The film was really remarkable for its lack of moralizing. So many documentaries, particularly ones that deal with politics and war, keep hammering home a directorial viewpoint. The Green Prince seemed to keep trying to do the opposite – to avoid black and white depictions of right and wrong and instead to emphasize the shades of gray in between. It touched on issues of culture, personal identity, choice, responsibility, and more, but always with a very light touch.

I really appreciated the way this story was told, and since the film did well at Sundance, I’m guessing it will have decent distribution. I’d definitely recommend keeping an eye out for it.

The Power of Habit – afterword and appendix

I found the afterword and appendix to actually contain some of the most powerful, straightforward stuff in Duhigg’s book (though you may need to read the entire thing for this to be the case).

The afterword includes follow-up stories with some readers who had written in with thier experience using Duhigg’s guidance to lose weight, quit smoking, stop procrastination and improve teaching. One of the things that struck me the most in this chapter was the discussion of setbacks, and the importance of developing a plan for dealing with them. Duhigg says that “if you plan for failure, and then plan for recovery – you’re more likely to snap back faster.”

The Appendix provides a practical guide to using all the ideas in the book. Duhigg is careful to warn that even with a common habit, such as overeating, the cues, cravings, rewards, etc may be different for each person – which is why he created the book as a framework rather than a prescription. His framework is:

1) Identify the routine – the habit loop of cue, routine and reward seems simple enough, but figuring out the cue can be more difficult than you might expect. The routine itself, however, should be simple to identify.

2) Experiment with rewards – the reason for experimenting with rewards is actually to help to figure out what craving the routine is satisfying. As you test each reward, look for patterns by jotting down the first three things that come to mind once you have completed your routine with the new reward. Then, set an alarm for 15 minutes and when it goes off ask whether you still have the craving for the routine. The rationale behind these steps is described in the book, and reviewing the notes on how you felt immediately after the replacement rewards as well as 15 minutes later will help identify exactly what craving this routine has been satisfying.

3) Isolate the cue – Duhigg shares scientific evidence that almost all habitual cues fall into one of five categories: location, time, emotional state, other people or immediately preceding action. So when he felt a craving for the routine he wanted to change, he wrote down answers to the questions: Where are you? What time is it? What’s your emotional state? Who else is around? What action preceded the urge?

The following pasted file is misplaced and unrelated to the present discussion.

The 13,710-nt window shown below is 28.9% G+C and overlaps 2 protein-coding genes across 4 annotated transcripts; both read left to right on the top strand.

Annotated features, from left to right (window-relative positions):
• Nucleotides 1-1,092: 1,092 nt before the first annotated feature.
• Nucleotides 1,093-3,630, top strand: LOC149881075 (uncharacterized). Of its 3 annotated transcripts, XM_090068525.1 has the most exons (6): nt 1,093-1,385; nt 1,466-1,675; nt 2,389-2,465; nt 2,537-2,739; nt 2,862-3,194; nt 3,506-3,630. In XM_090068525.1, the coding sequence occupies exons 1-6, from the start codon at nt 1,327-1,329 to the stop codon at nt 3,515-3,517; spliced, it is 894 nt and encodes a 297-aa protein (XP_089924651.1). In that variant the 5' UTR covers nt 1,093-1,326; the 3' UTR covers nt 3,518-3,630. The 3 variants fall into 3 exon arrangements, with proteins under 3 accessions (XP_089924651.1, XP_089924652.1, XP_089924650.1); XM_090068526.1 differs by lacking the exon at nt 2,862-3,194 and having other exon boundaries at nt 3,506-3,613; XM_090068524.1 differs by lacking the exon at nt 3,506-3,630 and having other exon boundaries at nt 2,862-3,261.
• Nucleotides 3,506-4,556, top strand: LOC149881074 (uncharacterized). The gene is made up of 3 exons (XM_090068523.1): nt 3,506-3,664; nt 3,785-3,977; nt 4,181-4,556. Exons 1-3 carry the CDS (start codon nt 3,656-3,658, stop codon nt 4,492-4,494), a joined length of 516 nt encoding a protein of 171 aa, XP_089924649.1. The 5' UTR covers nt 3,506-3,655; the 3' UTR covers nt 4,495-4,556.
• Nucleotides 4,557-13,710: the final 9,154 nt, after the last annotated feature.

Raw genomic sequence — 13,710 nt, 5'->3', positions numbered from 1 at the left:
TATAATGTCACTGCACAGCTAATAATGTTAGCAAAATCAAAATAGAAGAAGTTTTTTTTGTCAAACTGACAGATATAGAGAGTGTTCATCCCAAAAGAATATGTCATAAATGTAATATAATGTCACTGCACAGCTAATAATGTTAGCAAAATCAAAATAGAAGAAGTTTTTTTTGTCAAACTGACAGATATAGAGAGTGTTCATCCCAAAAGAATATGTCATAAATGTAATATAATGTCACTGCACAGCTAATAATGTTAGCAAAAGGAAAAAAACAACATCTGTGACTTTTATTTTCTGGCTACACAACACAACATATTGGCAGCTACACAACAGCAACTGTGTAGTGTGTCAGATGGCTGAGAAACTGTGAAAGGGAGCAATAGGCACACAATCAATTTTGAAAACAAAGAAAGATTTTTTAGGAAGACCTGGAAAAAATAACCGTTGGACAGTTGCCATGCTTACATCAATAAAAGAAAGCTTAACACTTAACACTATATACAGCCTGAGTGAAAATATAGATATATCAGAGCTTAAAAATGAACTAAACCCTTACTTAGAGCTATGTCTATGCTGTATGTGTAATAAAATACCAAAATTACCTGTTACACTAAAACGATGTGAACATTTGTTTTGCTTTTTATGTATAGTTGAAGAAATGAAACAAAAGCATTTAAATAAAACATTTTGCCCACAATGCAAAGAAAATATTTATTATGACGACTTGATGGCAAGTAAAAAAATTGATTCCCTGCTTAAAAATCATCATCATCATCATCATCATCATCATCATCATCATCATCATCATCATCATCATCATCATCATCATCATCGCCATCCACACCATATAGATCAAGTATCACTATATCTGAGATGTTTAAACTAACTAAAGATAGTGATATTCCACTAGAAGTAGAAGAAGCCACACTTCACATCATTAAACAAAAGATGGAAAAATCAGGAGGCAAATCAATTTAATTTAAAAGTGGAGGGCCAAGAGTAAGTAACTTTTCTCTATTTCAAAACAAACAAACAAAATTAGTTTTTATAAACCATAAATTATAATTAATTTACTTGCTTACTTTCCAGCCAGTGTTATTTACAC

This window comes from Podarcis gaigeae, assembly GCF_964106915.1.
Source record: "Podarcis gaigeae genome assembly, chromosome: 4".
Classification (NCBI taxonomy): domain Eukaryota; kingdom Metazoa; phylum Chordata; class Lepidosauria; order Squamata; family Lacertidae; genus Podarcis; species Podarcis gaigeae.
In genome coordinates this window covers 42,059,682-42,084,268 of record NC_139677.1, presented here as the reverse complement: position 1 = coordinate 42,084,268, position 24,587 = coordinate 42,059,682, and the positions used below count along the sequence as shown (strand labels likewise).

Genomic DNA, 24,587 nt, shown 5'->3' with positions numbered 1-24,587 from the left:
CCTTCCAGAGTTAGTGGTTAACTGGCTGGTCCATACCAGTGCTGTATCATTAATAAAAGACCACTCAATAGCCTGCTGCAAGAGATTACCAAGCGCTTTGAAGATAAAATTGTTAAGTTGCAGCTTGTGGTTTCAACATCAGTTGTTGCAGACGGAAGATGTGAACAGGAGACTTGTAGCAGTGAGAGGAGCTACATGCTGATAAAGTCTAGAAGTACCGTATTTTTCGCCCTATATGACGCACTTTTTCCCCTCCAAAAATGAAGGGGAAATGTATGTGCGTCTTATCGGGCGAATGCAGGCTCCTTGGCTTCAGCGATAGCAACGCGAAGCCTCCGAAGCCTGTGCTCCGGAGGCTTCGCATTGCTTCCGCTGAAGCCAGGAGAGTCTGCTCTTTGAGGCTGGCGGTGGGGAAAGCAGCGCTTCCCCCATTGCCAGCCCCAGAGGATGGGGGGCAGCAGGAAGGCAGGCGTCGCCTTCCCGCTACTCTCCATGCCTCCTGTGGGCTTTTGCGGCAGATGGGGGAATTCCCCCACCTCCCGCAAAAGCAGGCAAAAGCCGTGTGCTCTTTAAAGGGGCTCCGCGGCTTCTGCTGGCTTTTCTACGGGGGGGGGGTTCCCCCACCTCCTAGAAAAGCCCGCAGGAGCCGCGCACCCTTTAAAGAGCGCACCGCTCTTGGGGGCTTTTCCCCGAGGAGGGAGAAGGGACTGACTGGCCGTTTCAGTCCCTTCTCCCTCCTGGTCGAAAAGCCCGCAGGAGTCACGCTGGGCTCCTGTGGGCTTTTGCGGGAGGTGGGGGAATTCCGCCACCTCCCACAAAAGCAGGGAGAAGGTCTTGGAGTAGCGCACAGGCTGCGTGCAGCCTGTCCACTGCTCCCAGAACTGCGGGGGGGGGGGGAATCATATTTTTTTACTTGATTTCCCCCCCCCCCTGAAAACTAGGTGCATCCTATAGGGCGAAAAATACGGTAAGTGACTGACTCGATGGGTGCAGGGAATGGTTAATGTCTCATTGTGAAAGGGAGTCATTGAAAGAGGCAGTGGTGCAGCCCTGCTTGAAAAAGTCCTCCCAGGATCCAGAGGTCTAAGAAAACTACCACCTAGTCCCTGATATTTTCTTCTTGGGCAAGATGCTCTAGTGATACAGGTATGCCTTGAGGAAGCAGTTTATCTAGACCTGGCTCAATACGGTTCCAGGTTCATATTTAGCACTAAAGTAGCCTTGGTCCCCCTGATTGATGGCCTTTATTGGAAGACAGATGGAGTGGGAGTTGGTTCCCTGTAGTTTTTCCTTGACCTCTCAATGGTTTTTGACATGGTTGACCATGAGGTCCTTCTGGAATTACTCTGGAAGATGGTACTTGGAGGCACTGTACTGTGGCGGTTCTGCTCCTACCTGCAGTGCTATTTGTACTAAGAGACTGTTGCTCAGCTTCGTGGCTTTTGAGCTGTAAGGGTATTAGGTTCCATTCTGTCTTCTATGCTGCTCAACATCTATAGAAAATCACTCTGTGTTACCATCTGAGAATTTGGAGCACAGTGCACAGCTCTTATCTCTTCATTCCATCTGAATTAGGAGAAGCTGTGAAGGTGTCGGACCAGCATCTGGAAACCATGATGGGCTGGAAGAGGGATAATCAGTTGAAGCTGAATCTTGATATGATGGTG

4) Have a plan – Once the cue is identified and you already know the routine you want to change and a suitable replacement reward, all the elements are in place to create a better routine. The plan is crucial for dealing with setbacks, and gettting back on track.

 

Are we responsible for our habits?

The final chapter of Duhigg’s The Power of Habit discusses neurology and personal responsibility. Once again, he uses two powerful examples to make his point.

One example is of a man who killed his wife while experiencing sleep terrors (a slightly less conscious version of sleepwalking). Scientific and circumstantial evidence showed that this man had no intent to kill his wife, and that he was simply following a deeply ingrained habit – fight or flight – and was left with a deep sense of guilt. Not only was he found not guilty, the judge attempted to console him.

The next example was of a woman who developed a habit of compulsive gambling, declared bankruptcy and moved to another state to avoid casinos, but was drawn back in by predatory marketing and grief over the loss of her parents – which ended up in the loss of her $1 million inheritance.

A study of the neurology of problem gamblers showed that their brains showed the same reward reaction to near wins as they did to wins, whereas other gamblers correctly interpreted near wins as losses. This showed up in the brain stem and basal ganglia, the same areas as sleep terrors. Further, people who have taken medication that affects these areas have been found not to be responsible for sudden binges of gambling, eating, shopping, etc. So should all problem gamblers who exhibit this deterioration be excused for their actions?

Duhigg says no:

We can choose our habits, once we know how. Everything we know about habits, from neurologists studying amnesiacs and organizational experts remaking companies, is that any if them can be changed, if you understand how they function.

Further:

However, to modify a habit, you must decide to change it. You must consciously accept the hard work of identifying the cues and rewards that drive the habits’ routines, and find alternatives. You must know you have control and be self-conscious enough to use it…